Fossil Dyna Pachycephalo

Of the cards mentioned so far, Fossil Dyna is by far my favorite. It can be sided against both Chaos Dragons and DinoRabbit. With the proper protection, such as Dimensional Prison and Bottomless Trap Hole, Fossil Dyna can buy you a ton of time against the most popular decks. A Fossil Dyna backed with Light-Imprisoning Mirror and a defensive trap can lock the Chaos Dragon player out of the game completely, barring the two or three MSTs they may side. My favorite part about Fossil Dyna is that it is not a victim to timing. Consider a card like Bottomless Trap Hole (BTH). BTH is only good if you have it when your opponent special summons a monster; if you draw it after your opponent has stuck their monster to the field, BTH is effectively a dead draw. Fossil Dyna is not as fragile because it can act as both a proactive and a reactive draw. Having this fossilized dinosaur on the field before your opponent has special summoned can prevent them from making plays (proactive). If your opponent has already gone off and special summoned many monsters by the time you draw it, you can simply set him and let your opponent attack into it, triggering its effect to destroy all special summoned monsters on the field (reactive). Barring an Evolzar Dolkka or Forbidden Chalice, a set Fossil Dyna can get you back into a game that you had no business being in in the first place.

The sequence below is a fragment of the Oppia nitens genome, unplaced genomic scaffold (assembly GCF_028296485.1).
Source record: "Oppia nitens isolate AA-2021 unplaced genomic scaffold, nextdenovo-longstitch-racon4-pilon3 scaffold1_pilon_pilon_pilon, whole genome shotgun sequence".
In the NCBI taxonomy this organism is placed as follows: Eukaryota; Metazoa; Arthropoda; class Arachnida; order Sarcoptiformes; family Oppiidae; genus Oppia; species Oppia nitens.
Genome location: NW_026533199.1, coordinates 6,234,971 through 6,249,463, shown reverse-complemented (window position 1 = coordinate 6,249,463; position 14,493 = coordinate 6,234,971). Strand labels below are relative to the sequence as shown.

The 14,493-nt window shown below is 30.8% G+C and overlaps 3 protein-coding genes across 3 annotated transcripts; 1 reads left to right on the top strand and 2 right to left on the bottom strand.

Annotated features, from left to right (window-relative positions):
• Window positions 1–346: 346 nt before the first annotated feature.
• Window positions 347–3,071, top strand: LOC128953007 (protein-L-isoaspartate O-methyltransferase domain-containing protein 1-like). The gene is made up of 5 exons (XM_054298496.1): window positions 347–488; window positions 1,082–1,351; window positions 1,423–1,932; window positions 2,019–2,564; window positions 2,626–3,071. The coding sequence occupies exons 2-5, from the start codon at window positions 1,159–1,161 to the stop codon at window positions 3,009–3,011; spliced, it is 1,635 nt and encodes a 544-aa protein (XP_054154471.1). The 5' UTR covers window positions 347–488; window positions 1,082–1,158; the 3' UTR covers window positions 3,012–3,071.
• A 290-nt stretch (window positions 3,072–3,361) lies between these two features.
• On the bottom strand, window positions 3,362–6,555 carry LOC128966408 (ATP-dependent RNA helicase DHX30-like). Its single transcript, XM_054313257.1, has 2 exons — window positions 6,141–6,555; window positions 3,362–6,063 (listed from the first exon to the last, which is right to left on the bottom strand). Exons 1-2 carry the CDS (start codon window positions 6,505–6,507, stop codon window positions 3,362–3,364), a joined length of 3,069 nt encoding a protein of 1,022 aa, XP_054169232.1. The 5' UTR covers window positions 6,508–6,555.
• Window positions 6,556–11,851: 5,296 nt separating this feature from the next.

Summoning Curse

This is probably the least effective, but funniest, cards to side deck against Chaos Dragons. For those of you that are unaware, here is the text: “When a monster is Special Summoned, the controller of that monster chooses 1 card in their hand and removes it from play. During each of your End Phases, pay 500 Life Points or destroy this card.” When staring down a Summoning Curse, a typical player will simply set all their cards before special summoning in order to get around removing their hand from play, but Chaos Dragons do not play many spells, and usually no traps. This means that every special summon costs the Chaos Dragon player an extra card. Multi-Special summoning combo cards such as Tour Guide (and Rescue Rabbit) are prime prey for Summoning Curse as well. However, I admit this card is very gimmicky. It will likely be quickly destroyed by Lyla, MST, or Heavy Storm before the opponent tries to push through any special summons.

There are several other cards that I think are worth considering when you build your side deck, but I do not want this article to become too long, so I will simply list them here with no explanation: Leeching the Light, Chaos Trap Hole, Chaos Hunter (already mentioned), Black Horn of Heavan, Imperial Iron Wall, and The Transmigration Prophecy.

As the WCQ gets closer and closer, I am sure many of the talented ARG writers will be chiming in on how to prepare for the event, but I hope this served as a nice warm-up for you all. If you have any secret tech side deck cards you don’t mind sharing, drop a comment below!

Next week sometime I hope to write up a Battle Pack tournament report for your entertainment.

Until next time,

Play Hard or Go Home!

Tej Trivedi

Tej Trivedi